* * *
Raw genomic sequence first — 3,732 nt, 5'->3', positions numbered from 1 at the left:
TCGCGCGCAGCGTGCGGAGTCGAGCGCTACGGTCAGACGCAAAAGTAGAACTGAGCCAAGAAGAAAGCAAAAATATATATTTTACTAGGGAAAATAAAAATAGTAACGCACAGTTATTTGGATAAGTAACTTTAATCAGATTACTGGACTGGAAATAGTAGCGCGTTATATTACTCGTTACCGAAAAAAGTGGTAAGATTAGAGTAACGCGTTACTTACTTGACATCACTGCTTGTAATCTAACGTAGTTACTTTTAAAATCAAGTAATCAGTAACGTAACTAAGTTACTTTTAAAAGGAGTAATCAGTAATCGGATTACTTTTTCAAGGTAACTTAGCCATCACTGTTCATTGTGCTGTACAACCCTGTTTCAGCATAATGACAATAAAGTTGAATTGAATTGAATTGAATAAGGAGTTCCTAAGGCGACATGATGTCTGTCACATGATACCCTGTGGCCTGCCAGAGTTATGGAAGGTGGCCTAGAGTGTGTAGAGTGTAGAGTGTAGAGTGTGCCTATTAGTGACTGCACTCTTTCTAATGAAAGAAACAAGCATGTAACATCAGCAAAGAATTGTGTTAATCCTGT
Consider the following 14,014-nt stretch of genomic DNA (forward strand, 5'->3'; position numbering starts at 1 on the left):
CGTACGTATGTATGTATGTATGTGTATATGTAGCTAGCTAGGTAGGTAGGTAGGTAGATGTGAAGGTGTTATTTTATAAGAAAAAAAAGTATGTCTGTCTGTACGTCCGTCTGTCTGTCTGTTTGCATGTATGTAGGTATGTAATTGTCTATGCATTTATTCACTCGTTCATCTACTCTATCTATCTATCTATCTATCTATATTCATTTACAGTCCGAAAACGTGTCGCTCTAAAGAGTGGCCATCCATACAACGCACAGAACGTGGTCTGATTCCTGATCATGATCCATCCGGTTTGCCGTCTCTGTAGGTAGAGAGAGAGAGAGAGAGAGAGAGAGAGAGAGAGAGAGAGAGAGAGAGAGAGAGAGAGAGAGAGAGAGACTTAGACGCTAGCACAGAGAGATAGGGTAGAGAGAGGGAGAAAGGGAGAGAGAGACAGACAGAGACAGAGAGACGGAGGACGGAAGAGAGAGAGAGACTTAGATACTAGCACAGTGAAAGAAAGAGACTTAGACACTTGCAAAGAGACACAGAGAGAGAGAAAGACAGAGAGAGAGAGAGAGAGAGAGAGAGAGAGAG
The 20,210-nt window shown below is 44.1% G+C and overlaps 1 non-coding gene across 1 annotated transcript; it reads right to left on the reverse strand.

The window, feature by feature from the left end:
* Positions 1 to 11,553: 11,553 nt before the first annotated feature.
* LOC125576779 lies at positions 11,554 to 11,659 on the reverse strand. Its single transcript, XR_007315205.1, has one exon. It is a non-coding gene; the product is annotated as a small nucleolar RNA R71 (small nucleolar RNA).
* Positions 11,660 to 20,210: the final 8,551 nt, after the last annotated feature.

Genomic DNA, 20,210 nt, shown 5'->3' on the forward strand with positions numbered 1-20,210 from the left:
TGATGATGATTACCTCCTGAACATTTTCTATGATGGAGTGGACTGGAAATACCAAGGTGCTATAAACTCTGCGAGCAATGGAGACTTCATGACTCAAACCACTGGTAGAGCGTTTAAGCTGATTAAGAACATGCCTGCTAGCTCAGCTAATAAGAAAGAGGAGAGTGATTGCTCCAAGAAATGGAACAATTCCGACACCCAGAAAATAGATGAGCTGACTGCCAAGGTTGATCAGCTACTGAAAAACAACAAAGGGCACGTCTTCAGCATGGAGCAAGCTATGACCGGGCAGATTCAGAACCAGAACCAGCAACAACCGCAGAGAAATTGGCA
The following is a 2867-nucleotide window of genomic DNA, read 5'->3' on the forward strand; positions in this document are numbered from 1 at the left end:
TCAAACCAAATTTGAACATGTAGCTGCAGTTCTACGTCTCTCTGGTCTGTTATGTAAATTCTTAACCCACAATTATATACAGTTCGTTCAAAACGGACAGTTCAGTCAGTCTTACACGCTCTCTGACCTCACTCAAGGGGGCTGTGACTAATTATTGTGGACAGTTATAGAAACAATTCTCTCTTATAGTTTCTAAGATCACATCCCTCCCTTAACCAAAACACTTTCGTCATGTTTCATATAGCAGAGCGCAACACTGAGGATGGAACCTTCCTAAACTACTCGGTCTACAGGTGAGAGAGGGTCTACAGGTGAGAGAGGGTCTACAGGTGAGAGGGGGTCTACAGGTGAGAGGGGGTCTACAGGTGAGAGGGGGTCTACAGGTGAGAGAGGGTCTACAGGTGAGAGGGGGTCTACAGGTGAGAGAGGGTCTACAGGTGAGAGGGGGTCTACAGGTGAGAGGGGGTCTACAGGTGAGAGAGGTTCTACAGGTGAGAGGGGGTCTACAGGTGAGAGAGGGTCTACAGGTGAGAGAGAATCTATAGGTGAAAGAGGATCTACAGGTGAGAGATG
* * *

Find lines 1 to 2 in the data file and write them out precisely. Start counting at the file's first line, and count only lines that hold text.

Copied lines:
Raw genomic sequence first — 3,732 nt, 5'->3', positions numbered from 1 at the left:
TCGCGCGCAGCGTGCGGAGTCGAGCGCTACGGTCAGACGCAAAAGTAGAACTGAGCCAAGAAGAAAGCAAAAATATATATTTTACTAGGGAAAATAAAAATAGTAACGCACAGTTATTTGGATAAGTAACTTTAATCAGATTACTGGACTGGAAATAGTAGCGCGTTATATTACTCGTTACCGAAAAAAGTGGTAAGATTAGAGTAACGCGTTACTTACTTGACATCACTGCTTGTAATCTAACGTAGTTACTTTTAAAATCAAGTAATCAGTAACGTAACTAAGTTACTTTTAAAAGGAGTAATCAGTAATCGGATTACTTTTTCAAGGTAACTTAGCCATCACTGTTCATTGTGCTGTACAACCCTGTTTCAGCATAATGACAATAAAGTTGAATTGAATTGAATTGAATAAGGAGTTCCTAAGGCGACATGATGTCTGTCACATGATACCCTGTGGCCTGCCAGAGTTATGGAAGGTGGCCTAGAGTGTGTAGAGTGTAGAGTGTAGAGTGTGCCTATTAGTGACTGCACTCTTTCTAATGAAAGAAACAAGCATGTAACATCAGCAAAGAATTGTGTTAATCCTGT